From this one viewing, the work seemed to be mostly just a series of sequences. The corps comes on, they leave, the principals come on, the corps returns, and so on. This is a standard format that many choreographers have used. Such a format can be beautiful, but tedious after the seventh variation. Normally, I like to see some kind of macro-structure that helps the variations build to a climax. To use an example outside of dance, Shakespeare's Romeo and Juliet varies the number of people on stage from scene to scene in a deliberate pattern. That is one example of a macro-structure that helps move the show along whether you notice it or not. Donizetti Variations didn't appear to have any macro-structure. Nevertheless, the dancers in tonight's performance carried it off and carried me through from beginning to end. The performance never flagged. I liked this work enough that I want to view it again to see what more I can get out of it.

In addition to the two principals, the performance featured Faye Arthurs, Melissa Barak, Saskia Beskow, Glenn Keenan, Carrie Lee Riggins, Elizabeth Walker, Craig Hall, Vincent Paradiso and Aaron Severini. They performed well as an ensemble, which is one of NYCB's trademarks. Music was by Gaetano Donizetti from Don Sebastian. Choreography was by George Balanchine. Costumes were by Karinska. Lighting was by Mark Stanley. The conductor was Andrea Quinn.

Also performed tonight were three other works that were also good, but very different in style: The Cage, Duo Concertant, and Episodes. Episodes was a classic Balanchine leotard ballet. It had its good points, but it is one of those dances where the dancers have been told not to smile, and that usually turns me off. Duo Concertant featured two dancers performing to an on-stage piano and violin. It wasn't my favorite work of the night, but it is always fun to see dancers interacting directly with musicians. The Cage is one of those works that people either love or hate. For me, watching The Cage was like eating grasshoppers: it sounds like a cool, and adventurous thing to do, but trust me, I speak from experience when I say that eating grasshoppers is something you should stay away from unless you are stranded in the desert and have no other options. Even dipping grasshoppers in chocolate doesn't improve them and almost anything can be improved by dipping it in chocolate. I am willing to be convinced otherwise. I know that the Montreal Insectarium holds an insect tasting every other year, and maybe their chef from the Institut de tourisme et d'hôtellerie du Québec knows the secret to preparing grasshoppers.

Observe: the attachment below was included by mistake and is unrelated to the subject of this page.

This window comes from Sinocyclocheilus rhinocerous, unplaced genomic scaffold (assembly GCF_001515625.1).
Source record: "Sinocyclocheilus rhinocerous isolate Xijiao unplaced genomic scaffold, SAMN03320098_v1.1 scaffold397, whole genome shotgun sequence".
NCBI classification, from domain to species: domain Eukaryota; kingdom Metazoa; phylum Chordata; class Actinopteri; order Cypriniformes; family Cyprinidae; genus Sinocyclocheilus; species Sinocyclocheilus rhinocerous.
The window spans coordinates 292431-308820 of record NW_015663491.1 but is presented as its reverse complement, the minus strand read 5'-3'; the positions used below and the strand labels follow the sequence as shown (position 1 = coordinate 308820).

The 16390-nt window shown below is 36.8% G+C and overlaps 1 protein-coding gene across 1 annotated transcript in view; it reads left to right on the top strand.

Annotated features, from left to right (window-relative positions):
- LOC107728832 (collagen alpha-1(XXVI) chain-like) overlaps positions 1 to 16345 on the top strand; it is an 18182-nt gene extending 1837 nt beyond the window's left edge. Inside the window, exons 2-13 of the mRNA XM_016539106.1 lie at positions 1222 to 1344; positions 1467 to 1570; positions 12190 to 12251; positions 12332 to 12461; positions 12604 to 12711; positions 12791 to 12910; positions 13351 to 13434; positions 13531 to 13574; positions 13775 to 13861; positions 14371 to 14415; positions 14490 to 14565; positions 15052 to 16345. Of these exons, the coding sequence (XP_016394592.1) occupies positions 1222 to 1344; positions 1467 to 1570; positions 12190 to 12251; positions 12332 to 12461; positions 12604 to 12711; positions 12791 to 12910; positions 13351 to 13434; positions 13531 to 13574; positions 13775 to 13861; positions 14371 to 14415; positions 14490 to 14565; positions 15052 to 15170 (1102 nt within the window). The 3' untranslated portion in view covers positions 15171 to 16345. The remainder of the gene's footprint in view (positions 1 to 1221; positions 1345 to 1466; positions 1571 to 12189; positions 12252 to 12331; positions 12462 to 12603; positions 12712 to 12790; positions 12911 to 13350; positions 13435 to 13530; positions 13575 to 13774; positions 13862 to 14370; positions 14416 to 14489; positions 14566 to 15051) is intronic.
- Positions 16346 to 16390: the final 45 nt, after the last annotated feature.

You may be wondering why this review includes several references to Montreal. I was attending the Dance Critics Association conference. I had some good conversations with a colleague from Montreal. Donizetti wrote music in the bel canto style (literally, beautiful singing) and Montreal is a beautiful city, so maybe that is why the Montreal connection sprang to my mind when I was looking for a way to see the performances. I am sure that neither Donizetti nor Balanchine intended a Montreal connection, but I think they should have. On the other hand, The Cage, which is a ballet about insects that eat their mates, and the Montreal Insectarium have an obvious connection. NYCB should take The Cage on the road and stage it at the Montreal Insectarium. The Montreal Insectarium is probably the one place in the world where The Cage will look normal.